>> Top user agents; top referrers; highest traffic ASNs... but becomes
>> potentially revealing if not done carefully: The 'top' network and
>> user agent info for a single obscure article in a short time window
>> may be information from only one or two users, not really an
>> aggregation.
>>
>> Things like common paths through the site should be safe so long as
>> they are not provided with too much temporal resolution, limit
>> themselves to existing articles, and limit themselves to either really
>> common paths or breaking paths into two or three node chains and skip
>> releasing the least common of those.
>>
>> Generally when dealing with private data you must approach it with the
>> same attitude that a C coder must take to avoid buffer overflows.
>> Treat all data as hostile, assume all actions are potentially
>> dangerous. Try to figure out how to break it, and think deviously.
>
> On reflection I agree with you, though I think the biggest problem
> would actually be a case you didn't mention.  If one provided timing
> and page view information, then one can almost certainly single out
> individual users by correlating the view timing with edit histories.
>
> Okay, so no stripped logs.  The next question becomes what is the
> right way to aggregate.  We can A) reinvent the wheel, or B) adapt a
> pre-existing log analyzer in a mode to produce clean aggregate data.
> While I respect the work of Zachte and others, this might be a case
> where B is a better near-term solution.
>
> Looking at http://stats.wikipedia.hu/cgi-bin/awstats.pl (the page that
> started this mess), his AWStats config already suppresses IP info and
> aggregates everything into groups that make it very hard to identify
> anything personal from.  (There is still a small risk with allowing
> users to drill down to pages / requests that are almost never made,
> but perhaps that could be turned off.)  AWStats has native support for
> Squid logs and is open source.
>
> This is not necessarily the only option, but I suspect that if we gave
> it some thought it would be possible to find an off-the-shelf tool
> that would be good enough to support many wikis and configurable
> enough to satisfy even the GMaxwell's of the world ;-).  huwiki is
> actually the 20th largest wiki (by number of edits), so if it worked
> for them, then a tool like AWStats can probably work for most of the
> projects (which are not EN).
>
> -Robert Rohde
>
> _______________________________________________
> Wikitech-l mailing list
> [hidden email]
> https://lists.wikimedia.org/mailman/listinfo/wikitech-l
>

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Re: Hotlinking (was Re: Unbreaking statistics)

David Gerard-2
In reply to this post by Brian J Mingus
2009/6/7 Brian <[hidden email]>:

> Two things
> 1. There isn't a good way to get an image dump
> 2. Allowing hotlinking seems to fit nicely within the WMF mission.


Hotlinking isn't generally allowed, but using Commons as a remote
repository on your own MediaWiki is.


- d.

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Re: Hotlinking (was Re: Unbreaking statistics)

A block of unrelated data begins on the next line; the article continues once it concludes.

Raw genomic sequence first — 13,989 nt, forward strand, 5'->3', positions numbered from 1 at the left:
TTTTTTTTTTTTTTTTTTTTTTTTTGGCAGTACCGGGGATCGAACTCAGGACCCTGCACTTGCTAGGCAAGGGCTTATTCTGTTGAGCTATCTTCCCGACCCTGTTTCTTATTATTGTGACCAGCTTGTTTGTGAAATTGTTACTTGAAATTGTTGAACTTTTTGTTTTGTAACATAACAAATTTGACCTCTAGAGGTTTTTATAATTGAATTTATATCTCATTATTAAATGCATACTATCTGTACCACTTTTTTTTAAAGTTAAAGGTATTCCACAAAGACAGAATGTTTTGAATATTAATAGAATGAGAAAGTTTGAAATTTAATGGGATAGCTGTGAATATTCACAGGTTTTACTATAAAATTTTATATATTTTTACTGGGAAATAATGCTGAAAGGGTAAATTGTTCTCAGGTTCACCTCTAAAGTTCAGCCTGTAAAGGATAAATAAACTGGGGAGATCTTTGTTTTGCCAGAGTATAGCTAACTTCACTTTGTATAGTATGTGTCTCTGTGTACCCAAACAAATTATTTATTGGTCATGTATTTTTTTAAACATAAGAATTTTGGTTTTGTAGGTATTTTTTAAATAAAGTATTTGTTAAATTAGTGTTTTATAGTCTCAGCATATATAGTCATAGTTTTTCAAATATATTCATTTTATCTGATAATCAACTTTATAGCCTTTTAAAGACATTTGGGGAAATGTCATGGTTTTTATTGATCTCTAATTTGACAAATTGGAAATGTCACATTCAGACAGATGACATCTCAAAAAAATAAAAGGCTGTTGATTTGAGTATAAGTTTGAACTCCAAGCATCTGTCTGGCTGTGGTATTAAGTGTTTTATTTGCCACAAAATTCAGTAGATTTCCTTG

John at Darkstar
In reply to this post by Brian J Mingus
Hotlinking fair use images are something that should not be possible.
John

Brian skrev:

> Two things
> 1. There isn't a good way to get an image dump
>
> 2. Allowing hotlinking seems to fit nicely within the WMF mission.
>
> On Sat, Jun 6, 2009 at 6:24 PM, Platonides <[hidden email]> wrote:
>
>> Alex wrote:
>>> We do have http://stats.wikimedia.org/ which includes things like
>>> http://stats.wikimedia.org/EN/VisitorsSampledLogOrigins.htm
>> I see on that list pretty high the site www.musicistheheartofoursoul.com
>> Looking at the page, they include many images from wikimedia servers,
>> hotlinking them and without link to the image page.
>>
>> Moreover, they aren't even free images but Fair Use ones uploaded on
>> enwiki.
>>
>> Shouldn't we politely ask them to make a local copy?
>>
>>
>> _______________________________________________
>> Wikitech-l mailing list
>> [hidden email]
>> https://lists.wikimedia.org/mailman/listinfo/wikitech-l
>>
> _______________________________________________
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Re: Hotlinking (was Re: Unbreaking statistics)

Brian J Mingus
In reply to this post by David Gerard-2
What do you mean it's not allowed - it works. There is only one way to
disallow it!

On Sun, Jun 7, 2009 at 1:11 AM, David Gerard <[hidden email]> wrote:

> 2009/6/7 Brian <[hidden email]>:
>
> > Two things
> > 1. There isn't a good way to get an image dump
> > 2. Allowing hotlinking seems to fit nicely within the WMF mission.
>
>
> Hotlinking isn't generally allowed, but using Commons as a remote
> repository on your own MediaWiki is.
>
>
> - d.
>
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Re: Hotlinking (was Re: Unbreaking statistics)

Brian J Mingus
In reply to this post by John at Darkstar
What on earth are you talking about?

On Sun, Jun 7, 2009 at 1:12 AM, John at Darkstar <[hidden email]> wrote:

> Hotlinking fair use images are something that should not be possible.
> John
>
> Brian skrev:
> > Two things
> > 1. There isn't a good way to get an image dump
> >
> > 2. Allowing hotlinking seems to fit nicely within the WMF mission.
> >
> > On Sat, Jun 6, 2009 at 6:24 PM, Platonides <[hidden email]> wrote:
> >
> >> Alex wrote:
> >>> We do have http://stats.wikimedia.org/ which includes things like
> >>> http://stats.wikimedia.org/EN/VisitorsSampledLogOrigins.htm
> >> I see on that list pretty high the site
> www.musicistheheartofoursoul.com
> >> Looking at the page, they include many images from wikimedia servers,
> >> hotlinking them and without link to the image page.
> >>